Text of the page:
No Waste! How to Make New Candles from Burned Ones

Hello Lovelies,

It has been a while!  This weekends project was dedicated to finally melting down all of the candles that I have hoarded since early last year.  I didn’t make new candles, but simply melted down my previously loved ones into newish candles.

“Hello, my name is L and I am a Yankee Candle addict!”

Ha! Yes I am.  Growing up in New England, I’ve been accustomed to Yankee Candle for most of my life. Wasting them is not going to happen.  I accumulated more than a dozen that have been burned down and will not stay lit.

Why would I save them when they’re already burned?

When you’re left with a 1/2″ to an 1″ of wax and the wick is already as low as it can burn, you have a lot of leftover wax! In my opinion, that is money being wasted and in our home, nothing gets wasted.  Especially, those candles that seem to leave unmelted wax along the sides, only burning wax in the center.  At the price for a large candle, you can guarantee I am using every drop! (it is about the only splurge I do for myself :)) So this weekend, I melted more than a dozen candle jars.

You will need:

  • A small pot
  • A few cheap chopsticks
  • Wicks
  • A spot in your freezer
  • Burned candles

I took a small pot that would fit the width of each candle, filled it less than half way with water, and brought it to a light simmer between low and medium.  My stove is gas, so be sure to adjust accordingly for an electric.  I have heard that they are different and you don’t want to boil the wax.

While I had a candle melting in the pot, I cleaned out the best looking jar and made sure there was no soot.  I took cheap chopsticks, you know the ones that come for free with delivery, those; and rested them on top of the jar with the wick in between.  To do this easily, don’t break apart the chopsticks.  They will hold the wick nicely.

Once the wax was melted, pour carefully into the clean jar being careful not to pour any on the sides.  This is a layered candle as I have different scents and colors to work with.

Put the candle carefully in the freezer.  You DO have time, from the time you take the melted candle out of the pot and the time your next candle is almost melted through.  You have time to work because the wax is very hot.  I also didn’t pour the wax immediately. I let it sit on a towel as the other candle is melting to bring the temperature down a bit.  You don’t want piping hot anything sitting in your freezer.  I did this so it was just warm. Jiggle the jar gently before taking it out to ensure your next color doesn’t blend with the previous wax. If a layered candle is what you are after, you don’t want the colors/scents running together. You want separation.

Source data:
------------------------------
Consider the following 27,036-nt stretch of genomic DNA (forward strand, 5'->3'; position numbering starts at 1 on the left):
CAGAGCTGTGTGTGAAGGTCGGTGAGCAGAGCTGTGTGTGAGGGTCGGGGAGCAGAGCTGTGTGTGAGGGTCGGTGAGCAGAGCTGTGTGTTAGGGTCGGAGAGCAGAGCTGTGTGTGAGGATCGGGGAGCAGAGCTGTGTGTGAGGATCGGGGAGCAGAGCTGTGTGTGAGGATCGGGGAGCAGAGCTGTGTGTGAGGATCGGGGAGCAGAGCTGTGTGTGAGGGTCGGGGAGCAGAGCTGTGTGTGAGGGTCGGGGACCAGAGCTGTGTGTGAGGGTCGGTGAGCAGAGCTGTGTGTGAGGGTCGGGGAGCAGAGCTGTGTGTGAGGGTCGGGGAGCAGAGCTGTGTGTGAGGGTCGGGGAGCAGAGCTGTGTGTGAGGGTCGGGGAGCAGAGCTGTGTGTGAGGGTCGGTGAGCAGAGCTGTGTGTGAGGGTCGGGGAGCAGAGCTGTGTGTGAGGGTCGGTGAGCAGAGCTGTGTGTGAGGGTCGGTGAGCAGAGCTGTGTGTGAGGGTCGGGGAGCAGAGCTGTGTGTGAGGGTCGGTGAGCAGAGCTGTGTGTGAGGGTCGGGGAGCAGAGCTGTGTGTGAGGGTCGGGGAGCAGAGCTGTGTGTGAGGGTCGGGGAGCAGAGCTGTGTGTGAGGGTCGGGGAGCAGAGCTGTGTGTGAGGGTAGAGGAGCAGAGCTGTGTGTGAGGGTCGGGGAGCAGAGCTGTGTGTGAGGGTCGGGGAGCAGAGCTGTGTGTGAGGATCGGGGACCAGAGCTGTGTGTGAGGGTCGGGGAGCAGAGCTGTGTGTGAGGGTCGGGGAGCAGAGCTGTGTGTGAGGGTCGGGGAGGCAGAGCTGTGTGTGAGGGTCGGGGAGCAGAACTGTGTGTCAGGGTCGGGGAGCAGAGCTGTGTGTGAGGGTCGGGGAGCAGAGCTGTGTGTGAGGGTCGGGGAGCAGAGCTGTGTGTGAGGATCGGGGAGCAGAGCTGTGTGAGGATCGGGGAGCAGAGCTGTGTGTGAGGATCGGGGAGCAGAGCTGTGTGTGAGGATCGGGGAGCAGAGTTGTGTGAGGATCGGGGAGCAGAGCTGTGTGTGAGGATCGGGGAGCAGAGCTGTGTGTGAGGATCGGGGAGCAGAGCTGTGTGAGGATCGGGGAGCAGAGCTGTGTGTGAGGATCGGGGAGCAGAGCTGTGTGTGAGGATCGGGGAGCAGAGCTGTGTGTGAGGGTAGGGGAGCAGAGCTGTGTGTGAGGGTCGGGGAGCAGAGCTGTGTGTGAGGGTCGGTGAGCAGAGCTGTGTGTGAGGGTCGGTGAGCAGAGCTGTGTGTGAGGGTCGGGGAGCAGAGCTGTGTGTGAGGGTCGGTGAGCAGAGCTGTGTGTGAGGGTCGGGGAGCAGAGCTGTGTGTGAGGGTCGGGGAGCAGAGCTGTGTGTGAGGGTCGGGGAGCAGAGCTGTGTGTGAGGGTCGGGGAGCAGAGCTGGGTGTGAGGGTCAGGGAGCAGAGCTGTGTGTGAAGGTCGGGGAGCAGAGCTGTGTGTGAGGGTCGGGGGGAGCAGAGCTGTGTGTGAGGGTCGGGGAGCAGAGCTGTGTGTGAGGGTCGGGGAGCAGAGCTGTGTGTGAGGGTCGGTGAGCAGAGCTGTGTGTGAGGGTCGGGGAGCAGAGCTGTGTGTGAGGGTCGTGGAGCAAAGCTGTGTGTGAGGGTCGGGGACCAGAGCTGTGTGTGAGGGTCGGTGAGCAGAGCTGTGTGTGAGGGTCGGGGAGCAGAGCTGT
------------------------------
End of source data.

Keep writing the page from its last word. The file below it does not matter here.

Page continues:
Take the candle out of the freezer and add more melted wax.  I repeated this process until I had myself 1 large candle and 2 medium candles. Don’t forget to leave burn clearance from the top of the jar and trim the wicks.

It was like getting 3 new candles!  It took about 2 hours and little effort.  It was really easy.  No scraping, just melt and pour.  I will say that the fragrance does lessen quite a bit after the candles cool over night and they are lit again.  It is not as strong as the original scents, but still…why waste wax? Especially, if you LOVE candles!

I love gathering cuttings from the various plants we have on our little homestead.  The jars will make perfect little vases to re-root cuttings or display fresh herbs and flowers.  No waste!

Wicks: Amazon has them for as little as $6 plus shipping for 100 wicks.

2 thoughts on “No Waste! How to Make New Candles from Burned Ones

  1. I love this idea. I sometimes use these small leftovers on a melting pot and use the leftovers until they have no fragrance too.


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